I seem to have reached the age where hurtling back to London for the extraordinary session last Saturday has taken a toll on me. I start this week feeling sluggish, and not relishing another week of high Brexit drama.
I honestly believe that everything that can be said about Brexit has already been said. On Saturday most people were just repeating what they or others have previously said. It is very frustrating to sit through Groundhog Day again and again.
But I encourage myself to look at the bigger picture.
As I look around the world, I see that even though our Parliament currently sucks, I remain grateful for our democracy. Look at China – incredible economic success in the last thirty years but all decisions are made by the tiny minority of Communist Party members, the ruling elite. The people seem happy to subordinate personal freedoms to the collective good, although with a mushrooming middle class and burgeoning number of students studying all over the world, it will be interesting to see how long this might last. It will be the narrative that might shape the lives of our grandchildren.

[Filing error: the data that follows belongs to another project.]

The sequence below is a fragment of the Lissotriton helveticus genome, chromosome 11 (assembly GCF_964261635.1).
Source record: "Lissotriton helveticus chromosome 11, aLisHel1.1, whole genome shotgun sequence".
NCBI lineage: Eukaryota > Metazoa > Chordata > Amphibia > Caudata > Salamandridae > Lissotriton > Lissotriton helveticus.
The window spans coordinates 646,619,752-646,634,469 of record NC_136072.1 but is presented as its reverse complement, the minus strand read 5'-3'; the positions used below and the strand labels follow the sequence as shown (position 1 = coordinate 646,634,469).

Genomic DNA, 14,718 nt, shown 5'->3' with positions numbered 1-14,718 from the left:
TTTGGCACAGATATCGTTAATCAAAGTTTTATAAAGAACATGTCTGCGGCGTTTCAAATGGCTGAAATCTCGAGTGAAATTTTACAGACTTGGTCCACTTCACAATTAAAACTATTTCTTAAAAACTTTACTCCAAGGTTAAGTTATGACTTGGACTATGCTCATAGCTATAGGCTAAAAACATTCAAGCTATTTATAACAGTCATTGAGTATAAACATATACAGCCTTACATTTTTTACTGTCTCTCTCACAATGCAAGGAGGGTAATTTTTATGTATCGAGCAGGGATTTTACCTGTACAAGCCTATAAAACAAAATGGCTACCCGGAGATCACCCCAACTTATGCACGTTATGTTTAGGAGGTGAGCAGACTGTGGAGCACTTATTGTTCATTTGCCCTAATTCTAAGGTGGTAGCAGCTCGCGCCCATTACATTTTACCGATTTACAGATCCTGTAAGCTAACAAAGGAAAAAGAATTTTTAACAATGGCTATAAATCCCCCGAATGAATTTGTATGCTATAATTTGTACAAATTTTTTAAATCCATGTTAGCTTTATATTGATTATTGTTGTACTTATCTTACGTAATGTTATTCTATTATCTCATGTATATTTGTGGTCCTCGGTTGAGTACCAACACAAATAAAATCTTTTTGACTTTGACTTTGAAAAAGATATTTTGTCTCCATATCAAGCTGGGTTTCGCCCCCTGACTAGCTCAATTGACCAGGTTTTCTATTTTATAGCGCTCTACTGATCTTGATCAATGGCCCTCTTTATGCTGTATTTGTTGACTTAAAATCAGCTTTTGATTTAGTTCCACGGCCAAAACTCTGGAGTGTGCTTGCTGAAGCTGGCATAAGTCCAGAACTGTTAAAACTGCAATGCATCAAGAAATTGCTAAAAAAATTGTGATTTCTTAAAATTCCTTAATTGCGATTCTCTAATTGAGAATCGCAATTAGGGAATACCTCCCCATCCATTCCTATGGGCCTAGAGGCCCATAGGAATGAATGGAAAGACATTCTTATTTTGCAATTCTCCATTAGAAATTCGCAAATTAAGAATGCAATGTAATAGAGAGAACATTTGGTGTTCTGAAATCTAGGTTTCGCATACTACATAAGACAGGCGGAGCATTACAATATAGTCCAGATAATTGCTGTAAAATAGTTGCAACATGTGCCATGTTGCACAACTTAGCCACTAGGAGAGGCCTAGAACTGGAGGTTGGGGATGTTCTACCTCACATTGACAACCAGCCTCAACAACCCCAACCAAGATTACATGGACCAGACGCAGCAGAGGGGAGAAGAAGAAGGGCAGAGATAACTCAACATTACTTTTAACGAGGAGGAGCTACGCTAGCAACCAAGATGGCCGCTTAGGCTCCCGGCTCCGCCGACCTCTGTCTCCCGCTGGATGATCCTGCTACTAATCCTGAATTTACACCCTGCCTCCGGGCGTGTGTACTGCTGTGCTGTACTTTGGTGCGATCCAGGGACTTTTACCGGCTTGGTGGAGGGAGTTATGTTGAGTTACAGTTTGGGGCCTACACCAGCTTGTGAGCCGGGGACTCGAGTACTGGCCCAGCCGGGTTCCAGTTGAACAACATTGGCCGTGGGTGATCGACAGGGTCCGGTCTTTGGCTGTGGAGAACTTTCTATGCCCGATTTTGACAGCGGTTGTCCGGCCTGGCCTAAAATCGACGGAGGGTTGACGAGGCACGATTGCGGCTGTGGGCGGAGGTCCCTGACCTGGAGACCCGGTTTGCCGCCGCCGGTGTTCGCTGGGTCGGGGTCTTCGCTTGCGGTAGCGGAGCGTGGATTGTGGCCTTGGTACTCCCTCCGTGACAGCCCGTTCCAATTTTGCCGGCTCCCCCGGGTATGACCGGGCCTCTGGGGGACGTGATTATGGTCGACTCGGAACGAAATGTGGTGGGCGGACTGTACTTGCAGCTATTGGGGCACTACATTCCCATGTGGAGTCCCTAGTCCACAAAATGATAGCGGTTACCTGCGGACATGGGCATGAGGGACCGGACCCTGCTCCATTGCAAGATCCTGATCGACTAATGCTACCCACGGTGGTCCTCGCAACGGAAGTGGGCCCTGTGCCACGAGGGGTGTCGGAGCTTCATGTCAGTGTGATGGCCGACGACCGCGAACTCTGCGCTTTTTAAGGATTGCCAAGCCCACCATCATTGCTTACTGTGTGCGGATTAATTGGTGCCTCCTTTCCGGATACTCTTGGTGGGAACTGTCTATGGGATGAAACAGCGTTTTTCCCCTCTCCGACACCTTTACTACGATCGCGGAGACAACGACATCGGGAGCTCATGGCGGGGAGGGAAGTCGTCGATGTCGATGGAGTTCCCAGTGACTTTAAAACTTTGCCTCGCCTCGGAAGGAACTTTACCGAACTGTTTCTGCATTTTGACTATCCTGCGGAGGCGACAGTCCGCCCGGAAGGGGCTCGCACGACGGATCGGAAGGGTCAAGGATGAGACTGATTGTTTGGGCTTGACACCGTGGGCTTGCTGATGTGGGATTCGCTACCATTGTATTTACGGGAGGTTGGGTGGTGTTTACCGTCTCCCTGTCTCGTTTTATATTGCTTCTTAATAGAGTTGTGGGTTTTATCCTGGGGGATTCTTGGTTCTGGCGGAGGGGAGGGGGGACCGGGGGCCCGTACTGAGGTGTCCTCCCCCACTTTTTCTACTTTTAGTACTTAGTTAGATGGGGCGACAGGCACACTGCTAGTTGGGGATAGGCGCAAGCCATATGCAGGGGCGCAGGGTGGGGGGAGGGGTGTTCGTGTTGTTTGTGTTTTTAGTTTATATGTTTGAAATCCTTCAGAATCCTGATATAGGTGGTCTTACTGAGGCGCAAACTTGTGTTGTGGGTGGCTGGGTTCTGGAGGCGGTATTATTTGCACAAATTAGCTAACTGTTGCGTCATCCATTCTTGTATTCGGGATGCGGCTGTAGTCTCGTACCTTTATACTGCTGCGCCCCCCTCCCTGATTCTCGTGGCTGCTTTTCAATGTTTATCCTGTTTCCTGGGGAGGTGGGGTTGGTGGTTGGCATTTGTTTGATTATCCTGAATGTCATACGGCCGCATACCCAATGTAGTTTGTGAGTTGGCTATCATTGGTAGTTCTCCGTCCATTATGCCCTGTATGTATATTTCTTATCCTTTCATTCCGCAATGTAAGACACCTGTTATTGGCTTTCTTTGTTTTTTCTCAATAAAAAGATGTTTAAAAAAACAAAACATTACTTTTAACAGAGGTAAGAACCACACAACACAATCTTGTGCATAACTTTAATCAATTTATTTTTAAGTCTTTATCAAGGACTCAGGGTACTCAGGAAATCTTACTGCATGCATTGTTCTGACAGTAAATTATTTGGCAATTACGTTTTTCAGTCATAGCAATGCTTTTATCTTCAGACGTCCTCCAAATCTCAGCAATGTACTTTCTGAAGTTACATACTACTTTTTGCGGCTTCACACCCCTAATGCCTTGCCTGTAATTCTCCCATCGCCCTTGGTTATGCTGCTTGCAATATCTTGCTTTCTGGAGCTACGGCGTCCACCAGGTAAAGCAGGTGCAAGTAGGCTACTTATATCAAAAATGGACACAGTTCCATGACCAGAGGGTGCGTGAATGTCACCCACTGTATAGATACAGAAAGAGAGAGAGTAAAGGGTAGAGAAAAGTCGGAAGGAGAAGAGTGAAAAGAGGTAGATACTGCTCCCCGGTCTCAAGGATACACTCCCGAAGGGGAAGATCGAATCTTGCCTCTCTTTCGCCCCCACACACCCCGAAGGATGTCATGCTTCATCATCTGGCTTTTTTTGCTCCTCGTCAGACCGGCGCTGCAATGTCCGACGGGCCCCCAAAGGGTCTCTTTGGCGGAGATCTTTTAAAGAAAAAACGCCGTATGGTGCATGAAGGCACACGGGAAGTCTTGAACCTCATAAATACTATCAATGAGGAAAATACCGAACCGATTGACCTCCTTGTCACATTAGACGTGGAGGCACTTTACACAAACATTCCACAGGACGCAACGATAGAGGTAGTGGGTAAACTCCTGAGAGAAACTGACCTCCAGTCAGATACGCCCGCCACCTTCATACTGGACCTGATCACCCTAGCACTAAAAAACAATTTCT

Look at Pakistan and many Middle Eastern and Central European countries – riddled with corruption and blighted by self-serving personality politics, many run by dictators and dynasties. Or like Syria, Iraq, Libya, Yemen and others reduced to rubble and lawlessness.
Look at many African countries where corruption stifles any attempt to improve governance on behalf of the world’s poorest. What about Russia – effectively a one-man rule gangster state.
In none of these countries are people free. Not free to say what they want, meet with whom they want, travel to where they want, or remove their government.
Aha, you argue – what about Trump? Hardly the epitome of Western democratic values. True – he is an appalling man, but the American people have a chance next November to remove him from office if they wish. If they choose not to, that is their democratic decision.
It is our democracy that safeguards our vital freedoms. Yes, right now it is messy, stuck, unimpressive, frustrating and many more things besides. But the foundation stones remain secure. We will have elections (soon I hope) at which the lack of a majority can be addressed. We have an independent judiciary and free press.
In short, we have much to be grateful for in the UK even though the pain of current events is very real.